Whether you’re hoping to enroll your pet in a sporting event or are just trying to teach your new puppy basic house rules, a well-executed training routine is key to meeting your goals. We talked to some of the best trainers for dog sports and got their top tips on training your puppy or dog.
Petra Ford, handler whose Labrador Retriever, Tyler, won two consecutive AKC National Obedience Invitationals, says:
- I train with food and toys, a clicker, and tons and tons of praise.
- We start training the minute I get them home — teaching them how to learn, to problem-solve, and you’re teaching them how to have a relationship with you.
- I’ll do five or 10 minutes, two or three times a day. As they get older, increase the training time depending on how quickly they’re maturing and learning to concentrate. What’s important, though, is to quit before the puppy does. I want it to be fun — lots of laughing, squealing, jumping —so they want to do it the next time.
- I train for quality. If we’re working on the broad jump and they do three brilliant broad jumps in a row, we’re done.
Erin Schaefer, an agility trainer and international gold-medal handler, says:
- Keep it short, keep it upbeat, and try to always be consistent. Often novice handlers will try one method for a few weeks, don’t like it, then try another. That’s where novices run into trouble.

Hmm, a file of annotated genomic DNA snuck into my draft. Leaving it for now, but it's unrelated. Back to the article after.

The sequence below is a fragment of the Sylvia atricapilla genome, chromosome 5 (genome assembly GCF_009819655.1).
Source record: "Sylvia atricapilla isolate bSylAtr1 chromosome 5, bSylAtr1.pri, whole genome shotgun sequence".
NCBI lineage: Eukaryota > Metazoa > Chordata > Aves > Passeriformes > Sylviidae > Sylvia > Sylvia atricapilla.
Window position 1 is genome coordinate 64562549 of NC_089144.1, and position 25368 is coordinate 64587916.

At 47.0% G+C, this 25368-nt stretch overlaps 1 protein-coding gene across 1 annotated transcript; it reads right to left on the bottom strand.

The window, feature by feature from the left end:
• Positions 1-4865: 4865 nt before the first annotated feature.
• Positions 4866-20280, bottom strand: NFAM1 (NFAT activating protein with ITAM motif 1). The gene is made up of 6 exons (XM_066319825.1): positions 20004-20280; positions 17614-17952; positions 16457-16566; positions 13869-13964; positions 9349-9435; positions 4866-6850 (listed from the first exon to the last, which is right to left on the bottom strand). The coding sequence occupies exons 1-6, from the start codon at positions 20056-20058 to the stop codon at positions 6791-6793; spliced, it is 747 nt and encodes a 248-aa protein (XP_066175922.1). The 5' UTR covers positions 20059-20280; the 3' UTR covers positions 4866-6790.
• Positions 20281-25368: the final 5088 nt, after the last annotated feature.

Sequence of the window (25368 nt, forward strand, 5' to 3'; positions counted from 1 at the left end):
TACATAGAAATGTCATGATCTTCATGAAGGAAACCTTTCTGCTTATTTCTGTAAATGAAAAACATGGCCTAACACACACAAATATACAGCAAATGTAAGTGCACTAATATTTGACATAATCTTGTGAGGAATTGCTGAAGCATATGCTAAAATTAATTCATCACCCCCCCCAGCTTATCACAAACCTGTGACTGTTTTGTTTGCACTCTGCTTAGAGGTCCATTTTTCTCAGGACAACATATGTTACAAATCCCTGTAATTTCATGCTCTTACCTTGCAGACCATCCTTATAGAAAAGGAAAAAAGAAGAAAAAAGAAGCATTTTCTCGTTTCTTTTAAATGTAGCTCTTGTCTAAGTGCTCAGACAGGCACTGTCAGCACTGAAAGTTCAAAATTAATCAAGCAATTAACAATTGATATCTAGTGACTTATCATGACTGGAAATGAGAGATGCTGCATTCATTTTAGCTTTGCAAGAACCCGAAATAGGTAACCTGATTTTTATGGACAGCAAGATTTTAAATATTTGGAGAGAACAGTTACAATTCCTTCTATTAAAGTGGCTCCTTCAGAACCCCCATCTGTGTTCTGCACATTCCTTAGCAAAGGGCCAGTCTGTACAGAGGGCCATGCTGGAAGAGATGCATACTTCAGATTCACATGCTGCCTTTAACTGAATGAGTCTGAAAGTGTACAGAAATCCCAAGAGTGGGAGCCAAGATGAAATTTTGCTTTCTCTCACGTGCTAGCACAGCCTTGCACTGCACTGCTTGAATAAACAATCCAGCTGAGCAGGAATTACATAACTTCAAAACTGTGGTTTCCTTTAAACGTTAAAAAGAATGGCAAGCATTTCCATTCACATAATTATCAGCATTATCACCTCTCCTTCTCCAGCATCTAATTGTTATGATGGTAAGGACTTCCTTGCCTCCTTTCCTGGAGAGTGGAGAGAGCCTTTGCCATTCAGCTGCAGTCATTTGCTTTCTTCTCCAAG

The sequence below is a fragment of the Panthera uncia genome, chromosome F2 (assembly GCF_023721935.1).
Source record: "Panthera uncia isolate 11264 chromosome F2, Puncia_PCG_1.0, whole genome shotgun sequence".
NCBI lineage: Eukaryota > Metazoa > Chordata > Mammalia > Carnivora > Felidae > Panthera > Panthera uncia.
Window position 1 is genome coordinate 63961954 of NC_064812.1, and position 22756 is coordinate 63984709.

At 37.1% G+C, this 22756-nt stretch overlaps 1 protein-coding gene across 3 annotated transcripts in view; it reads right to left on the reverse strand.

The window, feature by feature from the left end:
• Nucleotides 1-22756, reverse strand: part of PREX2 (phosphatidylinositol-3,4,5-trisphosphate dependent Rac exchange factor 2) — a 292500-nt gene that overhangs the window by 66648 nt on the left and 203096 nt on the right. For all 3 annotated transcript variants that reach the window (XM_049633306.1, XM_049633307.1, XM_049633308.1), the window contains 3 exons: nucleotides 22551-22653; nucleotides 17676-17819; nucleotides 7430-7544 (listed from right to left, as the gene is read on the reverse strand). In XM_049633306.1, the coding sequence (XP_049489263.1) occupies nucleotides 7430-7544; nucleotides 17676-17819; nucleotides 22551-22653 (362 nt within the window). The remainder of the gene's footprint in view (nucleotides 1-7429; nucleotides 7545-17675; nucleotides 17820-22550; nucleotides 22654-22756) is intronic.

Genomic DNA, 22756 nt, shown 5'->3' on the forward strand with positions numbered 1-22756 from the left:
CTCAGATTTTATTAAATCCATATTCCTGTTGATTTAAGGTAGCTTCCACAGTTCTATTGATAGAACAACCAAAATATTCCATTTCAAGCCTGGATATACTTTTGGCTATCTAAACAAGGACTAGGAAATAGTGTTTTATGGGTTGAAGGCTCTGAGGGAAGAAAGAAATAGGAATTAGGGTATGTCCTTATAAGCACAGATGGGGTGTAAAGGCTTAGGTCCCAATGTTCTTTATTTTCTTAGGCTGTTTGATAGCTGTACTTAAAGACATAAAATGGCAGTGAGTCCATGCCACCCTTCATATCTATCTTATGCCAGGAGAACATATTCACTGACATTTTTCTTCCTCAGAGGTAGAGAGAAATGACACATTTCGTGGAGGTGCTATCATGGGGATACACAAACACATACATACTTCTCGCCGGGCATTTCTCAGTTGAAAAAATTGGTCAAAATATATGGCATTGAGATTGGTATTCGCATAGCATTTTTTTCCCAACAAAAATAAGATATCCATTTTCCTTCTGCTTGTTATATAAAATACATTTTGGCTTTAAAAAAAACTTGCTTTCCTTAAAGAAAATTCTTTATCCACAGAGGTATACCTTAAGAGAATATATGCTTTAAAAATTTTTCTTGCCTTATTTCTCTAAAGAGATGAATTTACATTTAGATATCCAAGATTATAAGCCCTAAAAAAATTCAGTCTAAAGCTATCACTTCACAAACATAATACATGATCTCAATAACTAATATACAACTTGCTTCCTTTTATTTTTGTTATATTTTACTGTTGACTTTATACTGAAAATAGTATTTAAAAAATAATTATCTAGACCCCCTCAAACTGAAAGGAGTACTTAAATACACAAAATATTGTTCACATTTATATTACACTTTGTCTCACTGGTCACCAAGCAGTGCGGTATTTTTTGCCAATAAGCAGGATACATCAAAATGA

- It takes a lot of togetherness off the course to get your dog to perform well on the course. It’s all about teamwork. The better you and your dog know each other, the better you’ll perform.
Joanne Johnson, AKC World Cup obedience team competitor, says:
- Especially with big breeds, start training when they are puppies and you can still control them. If you wait till they’re full-grown, you’ve got a mammoth problem on your hands.
- The first two or three weeks, the dog is learning a great deal. Then, all of a sudden, you hit a wall. It’s like dieting. You’re not going to lose weight every week after those first few weeks. You have to keep working toward your next goal.
- Patience is the number-one virtue. You’ll do damage, serious damage, to your training program if you lose your temper.
- Training doesn’t end when you leave class — it’s just beginning. In class, we’re teaching you to teach your dog. Take what you learn in class and apply it at home. You can’t train a dog for one hour a week.
Jack Sharkey, owner-handler of Chartay the Vizsla (the first quintuple champion in AKC history), says:
- It wasn’t until Chartay was 2 years old that her performance instinct kicked in. Dogs are like human beings. You have some children who mature faster than others. Suddenly at 21 months, Chartay turned the corner. From then on she won just about everything I put her in, no matter what event it was. So stick with it.
- A big reason for my dogs’ consistency is that they understand when we are at work. What tells them that is the collar they wear. For each different activity we do, they wear a different collar. My boy Hunter even has a collar for stud-dog activities! Even if we practice obedience for only 10 minutes, I change collars. A pain, yes, but consistency in training is critical if you expect your dog to be consistent when working.
- Save the exercise the dog loves best for last, then give tons of praise — even if the rest of the session went badly. Your dog will remember how the day ended, so if you want to start the next day on a happy, positive note, end every last session of the day on a happy note. And that is not always an easy thing to do!